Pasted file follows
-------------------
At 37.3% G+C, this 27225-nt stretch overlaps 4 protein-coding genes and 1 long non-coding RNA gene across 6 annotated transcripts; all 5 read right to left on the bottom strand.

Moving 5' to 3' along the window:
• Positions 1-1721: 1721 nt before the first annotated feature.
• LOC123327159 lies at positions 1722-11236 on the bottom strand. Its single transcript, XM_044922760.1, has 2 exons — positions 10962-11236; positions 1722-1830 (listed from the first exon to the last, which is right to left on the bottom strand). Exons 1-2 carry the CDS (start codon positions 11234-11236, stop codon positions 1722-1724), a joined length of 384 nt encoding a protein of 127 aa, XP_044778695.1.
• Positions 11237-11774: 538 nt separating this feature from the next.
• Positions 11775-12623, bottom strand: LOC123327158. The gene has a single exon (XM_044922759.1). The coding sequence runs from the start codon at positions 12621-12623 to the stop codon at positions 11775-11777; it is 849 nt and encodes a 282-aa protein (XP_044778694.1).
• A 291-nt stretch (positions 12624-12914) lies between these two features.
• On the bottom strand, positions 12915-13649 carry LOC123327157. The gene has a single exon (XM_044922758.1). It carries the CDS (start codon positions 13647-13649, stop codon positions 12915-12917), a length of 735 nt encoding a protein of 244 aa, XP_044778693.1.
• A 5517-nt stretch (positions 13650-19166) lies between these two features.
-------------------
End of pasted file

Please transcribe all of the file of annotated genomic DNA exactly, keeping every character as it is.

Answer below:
At 37.3% G+C, this 27225-nt stretch overlaps 4 protein-coding genes and 1 long non-coding RNA gene across 6 annotated transcripts; all 5 read right to left on the bottom strand.

Moving 5' to 3' along the window:
• Positions 1-1721: 1721 nt before the first annotated feature.
• LOC123327159 lies at positions 1722-11236 on the bottom strand. Its single transcript, XM_044922760.1, has 2 exons — positions 10962-11236; positions 1722-1830 (listed from the first exon to the last, which is right to left on the bottom strand). Exons 1-2 carry the CDS (start codon positions 11234-11236, stop codon positions 1722-1724), a joined length of 384 nt encoding a protein of 127 aa, XP_044778695.1.
• Positions 11237-11774: 538 nt separating this feature from the next.
• Positions 11775-12623, bottom strand: LOC123327158. The gene has a single exon (XM_044922759.1). The coding sequence runs from the start codon at positions 12621-12623 to the stop codon at positions 11775-11777; it is 849 nt and encodes a 282-aa protein (XP_044778694.1).
• A 291-nt stretch (positions 12624-12914) lies between these two features.
• On the bottom strand, positions 12915-13649 carry LOC123327157. The gene has a single exon (XM_044922758.1). It carries the CDS (start codon positions 13647-13649, stop codon positions 12915-12917), a length of 735 nt encoding a protein of 244 aa, XP_044778693.1.
• A 5517-nt stretch (positions 13650-19166) lies between these two features.